Sleep Helps Us Learn
From VOA Learning English, this is the Health & Lifestyle report.
We humans spend about one-third of their lives asleep. This may sound like a lot of time, but it is not wasted.
Sleep helps us stay healthy, but it also helps our brains remember. Our brains need good sleep to remember what we do and learn during the other two thirds of our lives when we are awake.
Besides keeping us healthy, some new research shows that a good night’s sleep helps make us more intelligent.
Researchers at the University of Wisconsin - Madison have found that sleep helps improve brain performance by shrinking synapses in the brain. A synapse is the area where cells pass messages to other cells.
Scientist Chiara Cirelli is a lead investigator at the school’s Center for Sleep and Consciousness. She told VOA that sleep is when the human brain mixes information it has learned while awake into its general collection of knowledge.
However, the brain forgets unimportant details. This forgetting is important. It makes space for new learning and new memories.
Cirelli said that the Center’s research began with this hypothesis: We sleep so that our brain can repair and refresh itself. She said the idea seems simple and reasonable. However, testing and discovering how it works has been extremely difficult.
Cirelli and Center director Giulio Tononi have been trying to prove the connection between sleep and the brain’s synapses since 2003. Cirelli said the researchers knew "that stronger synapses are also bigger." So, they began their study by “measuring the size of the synapses" in the brain.
They also knew that during sleep, the brain checks on all its synapses and resets itself for the next day. The team wanted to see if the synapses of the brain are bigger after being awake all day and smaller after a good night's sleep.
How do you measure a synapse?
Synapses are only about 20-40 nanometers wide. So, the team looked for changes in these already tiny spaces between nerve cells. Cirelli says the process is difficult because "all the actual measurements of the synapses have to be done manually."
The team had to wait until improvements in laboratory technology made it possible to see these tiny changes.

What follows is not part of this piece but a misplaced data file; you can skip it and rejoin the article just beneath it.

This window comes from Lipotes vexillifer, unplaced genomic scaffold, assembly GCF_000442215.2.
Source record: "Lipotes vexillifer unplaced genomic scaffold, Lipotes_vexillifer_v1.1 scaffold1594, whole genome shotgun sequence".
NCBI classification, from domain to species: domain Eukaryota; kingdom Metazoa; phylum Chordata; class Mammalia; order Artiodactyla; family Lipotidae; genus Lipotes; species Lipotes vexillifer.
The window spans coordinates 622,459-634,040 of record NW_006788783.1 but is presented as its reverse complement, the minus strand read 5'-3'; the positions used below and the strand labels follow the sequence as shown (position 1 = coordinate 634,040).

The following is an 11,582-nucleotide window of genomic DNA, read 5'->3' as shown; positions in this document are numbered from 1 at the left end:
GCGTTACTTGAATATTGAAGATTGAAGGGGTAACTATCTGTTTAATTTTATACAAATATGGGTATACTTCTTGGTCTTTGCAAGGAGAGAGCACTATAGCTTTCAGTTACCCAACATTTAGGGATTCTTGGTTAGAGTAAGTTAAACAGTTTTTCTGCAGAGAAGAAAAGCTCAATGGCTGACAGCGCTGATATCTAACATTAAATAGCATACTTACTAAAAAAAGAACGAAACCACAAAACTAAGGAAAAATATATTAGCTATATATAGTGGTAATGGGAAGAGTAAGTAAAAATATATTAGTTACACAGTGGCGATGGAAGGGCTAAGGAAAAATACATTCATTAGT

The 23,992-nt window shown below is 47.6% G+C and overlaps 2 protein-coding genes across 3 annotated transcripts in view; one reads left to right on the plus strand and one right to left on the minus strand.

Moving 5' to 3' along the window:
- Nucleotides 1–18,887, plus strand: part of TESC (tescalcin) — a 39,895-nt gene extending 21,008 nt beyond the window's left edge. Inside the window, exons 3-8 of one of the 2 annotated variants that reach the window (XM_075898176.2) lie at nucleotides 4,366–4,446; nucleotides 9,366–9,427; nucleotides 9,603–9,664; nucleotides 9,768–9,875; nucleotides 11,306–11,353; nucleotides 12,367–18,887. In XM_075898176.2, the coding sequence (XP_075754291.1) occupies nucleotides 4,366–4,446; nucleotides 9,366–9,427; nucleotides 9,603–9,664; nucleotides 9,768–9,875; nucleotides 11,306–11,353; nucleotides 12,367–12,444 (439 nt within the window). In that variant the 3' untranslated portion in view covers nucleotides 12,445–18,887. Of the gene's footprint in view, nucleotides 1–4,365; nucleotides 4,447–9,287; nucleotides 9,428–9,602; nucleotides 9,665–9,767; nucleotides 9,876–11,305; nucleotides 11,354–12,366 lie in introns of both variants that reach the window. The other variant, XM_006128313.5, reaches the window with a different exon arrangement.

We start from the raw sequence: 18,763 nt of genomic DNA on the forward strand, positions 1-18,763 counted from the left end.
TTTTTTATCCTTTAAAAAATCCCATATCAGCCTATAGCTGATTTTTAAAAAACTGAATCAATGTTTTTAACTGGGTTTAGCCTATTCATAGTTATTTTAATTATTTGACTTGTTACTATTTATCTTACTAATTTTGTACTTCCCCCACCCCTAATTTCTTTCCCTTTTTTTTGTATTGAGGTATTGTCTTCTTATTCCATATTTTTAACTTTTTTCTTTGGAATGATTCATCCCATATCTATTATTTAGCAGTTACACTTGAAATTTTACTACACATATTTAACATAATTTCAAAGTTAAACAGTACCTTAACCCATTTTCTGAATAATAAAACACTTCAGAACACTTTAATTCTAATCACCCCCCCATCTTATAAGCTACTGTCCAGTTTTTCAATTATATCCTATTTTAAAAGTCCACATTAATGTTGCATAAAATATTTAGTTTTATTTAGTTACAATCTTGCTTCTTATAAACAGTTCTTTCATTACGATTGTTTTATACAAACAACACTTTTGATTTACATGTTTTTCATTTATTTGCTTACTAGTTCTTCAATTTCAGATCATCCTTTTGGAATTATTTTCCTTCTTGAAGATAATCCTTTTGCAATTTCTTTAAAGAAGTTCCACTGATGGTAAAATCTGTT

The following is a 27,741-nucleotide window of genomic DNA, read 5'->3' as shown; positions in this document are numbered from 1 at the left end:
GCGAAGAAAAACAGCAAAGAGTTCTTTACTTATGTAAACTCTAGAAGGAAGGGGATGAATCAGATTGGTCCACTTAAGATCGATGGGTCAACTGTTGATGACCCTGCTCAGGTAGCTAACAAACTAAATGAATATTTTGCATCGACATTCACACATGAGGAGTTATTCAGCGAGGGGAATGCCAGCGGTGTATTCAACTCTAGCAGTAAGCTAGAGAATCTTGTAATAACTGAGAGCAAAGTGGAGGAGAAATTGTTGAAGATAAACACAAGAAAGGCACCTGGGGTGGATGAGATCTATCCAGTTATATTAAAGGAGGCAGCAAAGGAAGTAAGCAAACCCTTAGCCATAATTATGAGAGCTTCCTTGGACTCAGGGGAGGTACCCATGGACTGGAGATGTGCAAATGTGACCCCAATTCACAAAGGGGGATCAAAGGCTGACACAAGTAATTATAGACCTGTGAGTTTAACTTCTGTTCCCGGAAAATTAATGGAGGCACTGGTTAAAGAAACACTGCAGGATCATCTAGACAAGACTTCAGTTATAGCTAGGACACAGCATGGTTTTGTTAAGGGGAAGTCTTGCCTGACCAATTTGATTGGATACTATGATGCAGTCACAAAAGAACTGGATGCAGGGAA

A University of Wisconsin press release called the research a “huge job.” Many research specialists worked for four years to photograph, rebuild and study certain areas of a mouse brain. The report also said the scientists measured 6,920 synapses.
Cirelli says they found that synapse size and strength are upset by being awake and restored by sleeping.
The study found that sleep keeps our brains malleable and able to keep learning new things.
She says our synapses shrink as our brains clean themselves during sleep. We wake up refreshed and ready to fill those synapses with new information.
Earlier findings suggest that without sleep our synapses never shrink. The researchers say the concern is that "if synapses continue to strengthen,” neurons -- which use synapses to communicate -- “will start responding too often and too much.”
This may result in too much noise in the brain. The real and important signals might get lost.
The research findings are the result of more than ten years of work at the University of Wisconsin – Madison. The researchers published their findings in the journal Science.
Tips for better sleep
The Mayo Clinic is a respected research hospital in Rochester, Minnesota. It gives these six suggestions for getting a good night’s sleep.
Stay on schedule.
Pay attention to what you eat and drink. Don’t go to bed hungry or stuffed. And avoid caffeine, nicotine and alcohol before bed.
Create a calm, restful sleep environment. Make your room as cool, quiet and dark as possible.
Limit daytime naps.
Exercise during the day.
Manage your worries. Try to calm any worries or concerns you might have before going to bed. You could write them down so that they are out of your head and on paper. You could spend a couple minutes getting organized for the next day. Or you could try some meditation and deep breathing to calm your brain.
And that’s the Health & Lifestyle report.
I’m Anna Matteo.
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